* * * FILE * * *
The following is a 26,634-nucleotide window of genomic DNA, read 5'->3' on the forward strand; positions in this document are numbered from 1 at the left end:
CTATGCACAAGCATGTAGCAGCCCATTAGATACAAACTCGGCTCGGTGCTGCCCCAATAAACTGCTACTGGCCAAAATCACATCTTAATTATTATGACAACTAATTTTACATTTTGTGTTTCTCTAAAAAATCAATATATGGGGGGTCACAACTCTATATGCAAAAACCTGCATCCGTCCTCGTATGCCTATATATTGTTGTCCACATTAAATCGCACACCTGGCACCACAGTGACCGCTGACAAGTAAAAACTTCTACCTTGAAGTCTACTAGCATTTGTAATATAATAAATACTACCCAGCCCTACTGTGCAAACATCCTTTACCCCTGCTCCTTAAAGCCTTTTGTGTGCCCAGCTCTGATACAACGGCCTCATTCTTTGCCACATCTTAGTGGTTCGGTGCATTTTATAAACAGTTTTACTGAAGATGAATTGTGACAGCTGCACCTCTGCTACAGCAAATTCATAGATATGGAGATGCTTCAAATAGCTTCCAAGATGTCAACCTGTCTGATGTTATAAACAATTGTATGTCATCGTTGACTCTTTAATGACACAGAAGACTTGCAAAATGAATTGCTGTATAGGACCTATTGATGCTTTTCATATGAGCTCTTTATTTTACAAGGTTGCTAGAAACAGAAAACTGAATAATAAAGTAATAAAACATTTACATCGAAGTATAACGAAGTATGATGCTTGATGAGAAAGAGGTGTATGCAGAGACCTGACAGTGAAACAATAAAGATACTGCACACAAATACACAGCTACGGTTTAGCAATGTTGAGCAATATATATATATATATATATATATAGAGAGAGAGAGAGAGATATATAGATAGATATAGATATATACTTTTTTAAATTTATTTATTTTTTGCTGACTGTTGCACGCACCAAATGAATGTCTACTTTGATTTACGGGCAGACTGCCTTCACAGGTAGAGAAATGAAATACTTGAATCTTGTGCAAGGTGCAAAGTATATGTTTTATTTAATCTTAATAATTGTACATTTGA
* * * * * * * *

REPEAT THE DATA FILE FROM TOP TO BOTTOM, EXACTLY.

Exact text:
The following is a 26,634-nucleotide window of genomic DNA, read 5'->3' on the forward strand; positions in this document are numbered from 1 at the left end:
CTATGCACAAGCATGTAGCAGCCCATTAGATACAAACTCGGCTCGGTGCTGCCCCAATAAACTGCTACTGGCCAAAATCACATCTTAATTATTATGACAACTAATTTTACATTTTGTGTTTCTCTAAAAAATCAATATATGGGGGGTCACAACTCTATATGCAAAAACCTGCATCCGTCCTCGTATGCCTATATATTGTTGTCCACATTAAATCGCACACCTGGCACCACAGTGACCGCTGACAAGTAAAAACTTCTACCTTGAAGTCTACTAGCATTTGTAATATAATAAATACTACCCAGCCCTACTGTGCAAACATCCTTTACCCCTGCTCCTTAAAGCCTTTTGTGTGCCCAGCTCTGATACAACGGCCTCATTCTTTGCCACATCTTAGTGGTTCGGTGCATTTTATAAACAGTTTTACTGAAGATGAATTGTGACAGCTGCACCTCTGCTACAGCAAATTCATAGATATGGAGATGCTTCAAATAGCTTCCAAGATGTCAACCTGTCTGATGTTATAAACAATTGTATGTCATCGTTGACTCTTTAATGACACAGAAGACTTGCAAAATGAATTGCTGTATAGGACCTATTGATGCTTTTCATATGAGCTCTTTATTTTACAAGGTTGCTAGAAACAGAAAACTGAATAATAAAGTAATAAAACATTTACATCGAAGTATAACGAAGTATGATGCTTGATGAGAAAGAGGTGTATGCAGAGACCTGACAGTGAAACAATAAAGATACTGCACACAAATACACAGCTACGGTTTAGCAATGTTGAGCAATATATATATATATATATATATATAGAGAGAGAGAGAGAGATATATAGATAGATATAGATATATACTTTTTTAAATTTATTTATTTTTTGCTGACTGTTGCACGCACCAAATGAATGTCTACTTTGATTTACGGGCAGACTGCCTTCACAGGTAGAGAAATGAAATACTTGAATCTTGTGCAAGGTGCAAAGTATATGTTTTATTTAATCTTAATAATTGTACATTTGA